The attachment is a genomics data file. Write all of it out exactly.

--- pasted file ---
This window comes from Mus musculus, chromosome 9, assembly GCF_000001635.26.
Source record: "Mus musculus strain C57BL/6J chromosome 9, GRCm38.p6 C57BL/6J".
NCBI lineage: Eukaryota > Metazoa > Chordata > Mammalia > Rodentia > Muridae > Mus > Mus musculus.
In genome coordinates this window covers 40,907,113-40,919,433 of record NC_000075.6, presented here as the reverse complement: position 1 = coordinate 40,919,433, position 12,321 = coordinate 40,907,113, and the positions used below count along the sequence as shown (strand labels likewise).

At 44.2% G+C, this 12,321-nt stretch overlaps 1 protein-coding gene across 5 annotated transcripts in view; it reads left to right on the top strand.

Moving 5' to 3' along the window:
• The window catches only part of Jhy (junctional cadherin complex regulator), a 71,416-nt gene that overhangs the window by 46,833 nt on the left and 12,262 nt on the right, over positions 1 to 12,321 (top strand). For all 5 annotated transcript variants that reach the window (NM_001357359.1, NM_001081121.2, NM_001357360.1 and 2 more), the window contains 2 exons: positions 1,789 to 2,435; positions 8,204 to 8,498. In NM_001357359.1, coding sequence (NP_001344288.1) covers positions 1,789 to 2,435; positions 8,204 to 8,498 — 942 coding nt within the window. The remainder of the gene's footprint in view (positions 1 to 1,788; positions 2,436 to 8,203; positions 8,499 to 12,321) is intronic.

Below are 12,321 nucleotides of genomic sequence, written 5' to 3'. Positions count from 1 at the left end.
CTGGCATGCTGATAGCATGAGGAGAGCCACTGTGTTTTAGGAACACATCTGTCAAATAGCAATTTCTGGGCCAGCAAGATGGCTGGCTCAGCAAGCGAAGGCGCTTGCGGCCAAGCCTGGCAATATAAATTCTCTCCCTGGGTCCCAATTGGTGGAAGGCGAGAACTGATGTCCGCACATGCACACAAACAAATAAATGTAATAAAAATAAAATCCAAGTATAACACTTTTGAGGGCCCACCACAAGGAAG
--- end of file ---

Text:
This window comes from Mus musculus, chromosome 9, assembly GCF_000001635.26.
Source record: "Mus musculus strain C57BL/6J chromosome 9, GRCm38.p6 C57BL/6J".
NCBI lineage: Eukaryota > Metazoa > Chordata > Mammalia > Rodentia > Muridae > Mus > Mus musculus.
In genome coordinates this window covers 40,907,113-40,919,433 of record NC_000075.6, presented here as the reverse complement: position 1 = coordinate 40,919,433, position 12,321 = coordinate 40,907,113, and the positions used below count along the sequence as shown (strand labels likewise).

At 44.2% G+C, this 12,321-nt stretch overlaps 1 protein-coding gene across 5 annotated transcripts in view; it reads left to right on the top strand.

Moving 5' to 3' along the window:
• The window catches only part of Jhy (junctional cadherin complex regulator), a 71,416-nt gene that overhangs the window by 46,833 nt on the left and 12,262 nt on the right, over positions 1 to 12,321 (top strand). For all 5 annotated transcript variants that reach the window (NM_001357359.1, NM_001081121.2, NM_001357360.1 and 2 more), the window contains 2 exons: positions 1,789 to 2,435; positions 8,204 to 8,498. In NM_001357359.1, coding sequence (NP_001344288.1) covers positions 1,789 to 2,435; positions 8,204 to 8,498 — 942 coding nt within the window. The remainder of the gene's footprint in view (positions 1 to 1,788; positions 2,436 to 8,203; positions 8,499 to 12,321) is intronic.

Below are 12,321 nucleotides of genomic sequence, written 5' to 3'. Positions count from 1 at the left end.
CTGGCATGCTGATAGCATGAGGAGAGCCACTGTGTTTTAGGAACACATCTGTCAAATAGCAATTTCTGGGCCAGCAAGATGGCTGGCTCAGCAAGCGAAGGCGCTTGCGGCCAAGCCTGGCAATATAAATTCTCTCCCTGGGTCCCAATTGGTGGAAGGCGAGAACTGATGTCCGCACATGCACACAAACAAATAAATGTAATAAAAATAAAATCCAAGTATAACACTTTTGAGGGCCCACCACAAGGAAG